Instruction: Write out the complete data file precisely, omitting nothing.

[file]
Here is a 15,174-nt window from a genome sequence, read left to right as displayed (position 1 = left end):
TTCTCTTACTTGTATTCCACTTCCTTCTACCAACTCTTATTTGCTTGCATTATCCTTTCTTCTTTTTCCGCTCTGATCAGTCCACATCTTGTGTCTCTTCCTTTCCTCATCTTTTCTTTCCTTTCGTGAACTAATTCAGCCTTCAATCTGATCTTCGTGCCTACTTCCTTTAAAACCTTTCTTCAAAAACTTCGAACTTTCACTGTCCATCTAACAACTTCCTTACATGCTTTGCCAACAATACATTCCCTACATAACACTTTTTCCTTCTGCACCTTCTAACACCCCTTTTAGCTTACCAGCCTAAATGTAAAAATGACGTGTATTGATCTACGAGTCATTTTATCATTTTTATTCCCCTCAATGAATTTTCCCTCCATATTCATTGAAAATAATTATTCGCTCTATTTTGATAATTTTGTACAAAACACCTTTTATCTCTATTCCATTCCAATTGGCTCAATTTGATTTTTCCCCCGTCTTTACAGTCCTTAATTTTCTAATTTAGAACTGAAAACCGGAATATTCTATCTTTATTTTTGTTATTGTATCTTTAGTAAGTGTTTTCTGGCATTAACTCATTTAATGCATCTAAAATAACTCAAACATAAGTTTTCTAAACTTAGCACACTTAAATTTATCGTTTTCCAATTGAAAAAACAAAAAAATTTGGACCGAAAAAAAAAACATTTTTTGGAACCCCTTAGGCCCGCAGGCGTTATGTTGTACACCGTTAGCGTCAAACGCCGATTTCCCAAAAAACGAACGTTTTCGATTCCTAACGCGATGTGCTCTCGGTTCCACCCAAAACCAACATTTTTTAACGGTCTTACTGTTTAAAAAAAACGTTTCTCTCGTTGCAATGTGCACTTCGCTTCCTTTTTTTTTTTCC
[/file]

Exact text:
Here is a 15,174-nt window from a genome sequence, read left to right as displayed (position 1 = left end):
TTCTCTTACTTGTATTCCACTTCCTTCTACCAACTCTTATTTGCTTGCATTATCCTTTCTTCTTTTTCCGCTCTGATCAGTCCACATCTTGTGTCTCTTCCTTTCCTCATCTTTTCTTTCCTTTCGTGAACTAATTCAGCCTTCAATCTGATCTTCGTGCCTACTTCCTTTAAAACCTTTCTTCAAAAACTTCGAACTTTCACTGTCCATCTAACAACTTCCTTACATGCTTTGCCAACAATACATTCCCTACATAACACTTTTTCCTTCTGCACCTTCTAACACCCCTTTTAGCTTACCAGCCTAAATGTAAAAATGACGTGTATTGATCTACGAGTCATTTTATCATTTTTATTCCCCTCAATGAATTTTCCCTCCATATTCATTGAAAATAATTATTCGCTCTATTTTGATAATTTTGTACAAAACACCTTTTATCTCTATTCCATTCCAATTGGCTCAATTTGATTTTTCCCCCGTCTTTACAGTCCTTAATTTTCTAATTTAGAACTGAAAACCGGAATATTCTATCTTTATTTTTGTTATTGTATCTTTAGTAAGTGTTTTCTGGCATTAACTCATTTAATGCATCTAAAATAACTCAAACATAAGTTTTCTAAACTTAGCACACTTAAATTTATCGTTTTCCAATTGAAAAAACAAAAAAATTTGGACCGAAAAAAAAAACATTTTTTGGAACCCCTTAGGCCCGCAGGCGTTATGTTGTACACCGTTAGCGTCAAACGCCGATTTCCCAAAAAACGAACGTTTTCGATTCCTAACGCGATGTGCTCTCGGTTCCACCCAAAACCAACATTTTTTAACGGTCTTACTGTTTAAAAAAAACGTTTCTCTCGTTGCAATGTGCACTTCGCTTCCTTTTTTTTTTTCC